Bill “The Science Guy” Nye passed out on stage at the University of Southern California yesterday. Rather than rushing to his aid, students got busy Tweeting and texting about Nye’s collapse. One AP writer called it a “disturbing” example of “youthful digital passivity in the face of danger.”
Without necessarily defending the Tweeting students, I would point out that this “passivity” could also be something else: journalistic “objectivity.” Two years ago, I took the time to videotape a gunshot man dying on a street during a battle in Abeche, Chad. I did not try to help the man as he lay at my feet. I fled only when someone opened fire in my direction. It’s all there in the video, above.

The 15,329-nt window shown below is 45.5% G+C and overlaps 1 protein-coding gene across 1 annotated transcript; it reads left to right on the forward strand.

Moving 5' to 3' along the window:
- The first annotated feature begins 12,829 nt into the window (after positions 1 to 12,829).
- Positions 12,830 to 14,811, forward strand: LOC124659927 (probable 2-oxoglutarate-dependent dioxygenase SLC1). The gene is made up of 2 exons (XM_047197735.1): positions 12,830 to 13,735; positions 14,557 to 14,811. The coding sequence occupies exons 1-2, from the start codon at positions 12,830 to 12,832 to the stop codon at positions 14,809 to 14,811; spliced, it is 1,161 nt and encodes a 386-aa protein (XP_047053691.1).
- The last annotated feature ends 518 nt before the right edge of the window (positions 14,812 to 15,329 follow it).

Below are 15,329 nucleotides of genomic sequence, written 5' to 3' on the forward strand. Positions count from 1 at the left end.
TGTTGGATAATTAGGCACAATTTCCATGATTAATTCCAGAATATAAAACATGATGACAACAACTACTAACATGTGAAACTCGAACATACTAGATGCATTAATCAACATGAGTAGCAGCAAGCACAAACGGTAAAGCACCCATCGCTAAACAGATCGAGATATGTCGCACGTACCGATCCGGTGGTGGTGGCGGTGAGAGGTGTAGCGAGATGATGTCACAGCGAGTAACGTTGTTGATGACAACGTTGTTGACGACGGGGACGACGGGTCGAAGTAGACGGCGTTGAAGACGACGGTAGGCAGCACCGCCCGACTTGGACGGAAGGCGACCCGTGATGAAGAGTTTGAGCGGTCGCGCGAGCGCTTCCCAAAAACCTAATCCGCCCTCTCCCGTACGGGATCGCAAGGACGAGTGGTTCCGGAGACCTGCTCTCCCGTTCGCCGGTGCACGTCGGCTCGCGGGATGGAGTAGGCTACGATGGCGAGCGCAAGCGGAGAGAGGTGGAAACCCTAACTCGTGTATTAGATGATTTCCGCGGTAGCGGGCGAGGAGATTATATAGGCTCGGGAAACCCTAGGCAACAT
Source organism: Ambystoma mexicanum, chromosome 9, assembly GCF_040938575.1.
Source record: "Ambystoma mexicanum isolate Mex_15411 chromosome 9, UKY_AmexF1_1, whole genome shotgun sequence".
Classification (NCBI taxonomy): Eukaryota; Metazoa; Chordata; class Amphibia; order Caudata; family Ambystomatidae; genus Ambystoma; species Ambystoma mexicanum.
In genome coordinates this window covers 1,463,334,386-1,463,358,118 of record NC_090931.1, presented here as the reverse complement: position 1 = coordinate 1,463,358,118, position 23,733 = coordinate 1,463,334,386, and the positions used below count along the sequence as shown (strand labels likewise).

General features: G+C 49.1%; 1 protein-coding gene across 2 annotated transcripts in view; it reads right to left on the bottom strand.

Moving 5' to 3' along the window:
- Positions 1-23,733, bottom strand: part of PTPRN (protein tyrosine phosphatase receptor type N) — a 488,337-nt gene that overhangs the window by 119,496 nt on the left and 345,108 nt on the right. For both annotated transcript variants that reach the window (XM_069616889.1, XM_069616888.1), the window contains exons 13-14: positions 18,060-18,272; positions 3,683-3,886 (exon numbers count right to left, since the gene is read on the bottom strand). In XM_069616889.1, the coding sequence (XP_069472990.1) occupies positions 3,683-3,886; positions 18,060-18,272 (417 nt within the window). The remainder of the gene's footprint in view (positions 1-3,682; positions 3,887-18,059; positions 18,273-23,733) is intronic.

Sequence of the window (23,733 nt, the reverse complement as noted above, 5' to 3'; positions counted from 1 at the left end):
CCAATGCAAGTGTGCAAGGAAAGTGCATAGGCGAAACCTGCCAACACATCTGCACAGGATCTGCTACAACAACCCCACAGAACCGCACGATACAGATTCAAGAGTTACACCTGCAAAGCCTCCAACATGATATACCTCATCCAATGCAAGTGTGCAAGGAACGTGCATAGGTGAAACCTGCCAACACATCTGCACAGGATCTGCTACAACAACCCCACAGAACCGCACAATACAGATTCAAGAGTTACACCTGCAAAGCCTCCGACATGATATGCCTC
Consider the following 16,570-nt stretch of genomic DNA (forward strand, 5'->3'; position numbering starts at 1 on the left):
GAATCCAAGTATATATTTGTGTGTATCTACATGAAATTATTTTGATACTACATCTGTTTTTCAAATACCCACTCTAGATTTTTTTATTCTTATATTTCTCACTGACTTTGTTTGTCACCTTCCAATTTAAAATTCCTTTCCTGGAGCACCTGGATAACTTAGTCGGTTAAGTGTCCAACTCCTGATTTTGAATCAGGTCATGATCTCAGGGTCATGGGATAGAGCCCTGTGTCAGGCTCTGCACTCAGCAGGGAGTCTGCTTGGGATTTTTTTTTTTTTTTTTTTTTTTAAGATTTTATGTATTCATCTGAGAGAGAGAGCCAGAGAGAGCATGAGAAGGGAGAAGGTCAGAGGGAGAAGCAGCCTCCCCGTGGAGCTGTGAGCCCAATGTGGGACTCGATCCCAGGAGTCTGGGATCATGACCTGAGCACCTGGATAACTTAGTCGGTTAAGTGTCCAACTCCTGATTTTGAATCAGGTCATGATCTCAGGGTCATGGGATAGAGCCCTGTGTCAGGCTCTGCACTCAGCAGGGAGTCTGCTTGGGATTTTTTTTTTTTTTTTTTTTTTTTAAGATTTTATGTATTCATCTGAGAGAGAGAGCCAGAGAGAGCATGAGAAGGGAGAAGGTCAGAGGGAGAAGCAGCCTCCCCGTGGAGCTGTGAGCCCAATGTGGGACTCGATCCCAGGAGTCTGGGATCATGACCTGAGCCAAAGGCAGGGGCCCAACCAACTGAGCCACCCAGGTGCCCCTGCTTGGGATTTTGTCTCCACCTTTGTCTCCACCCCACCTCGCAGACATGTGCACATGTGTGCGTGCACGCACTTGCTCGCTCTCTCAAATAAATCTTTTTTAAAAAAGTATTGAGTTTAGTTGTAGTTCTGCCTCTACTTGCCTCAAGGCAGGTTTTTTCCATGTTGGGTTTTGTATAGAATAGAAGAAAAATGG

Asked about the incident a year later, I said it never occurred to me to help the man. It was my job to document the battle and its victims. If forced to choose between trying to save the life of someone I did not know, or recording his slow death so that I might highlight its tragedy, I suppose I will usually choose the latter. I am not a medic. I am not a decent person. I am a journalist.
And so are the USC students, in a sense. The more we equip ourselves with the technology to document our own lives and events around us, the more we might see merely observing as a role — and an important one. In that sense, it’s hypocritical for any journalist to criticize the students for watching rather than acting. For if they are a good journalist, they would have done the very same thing.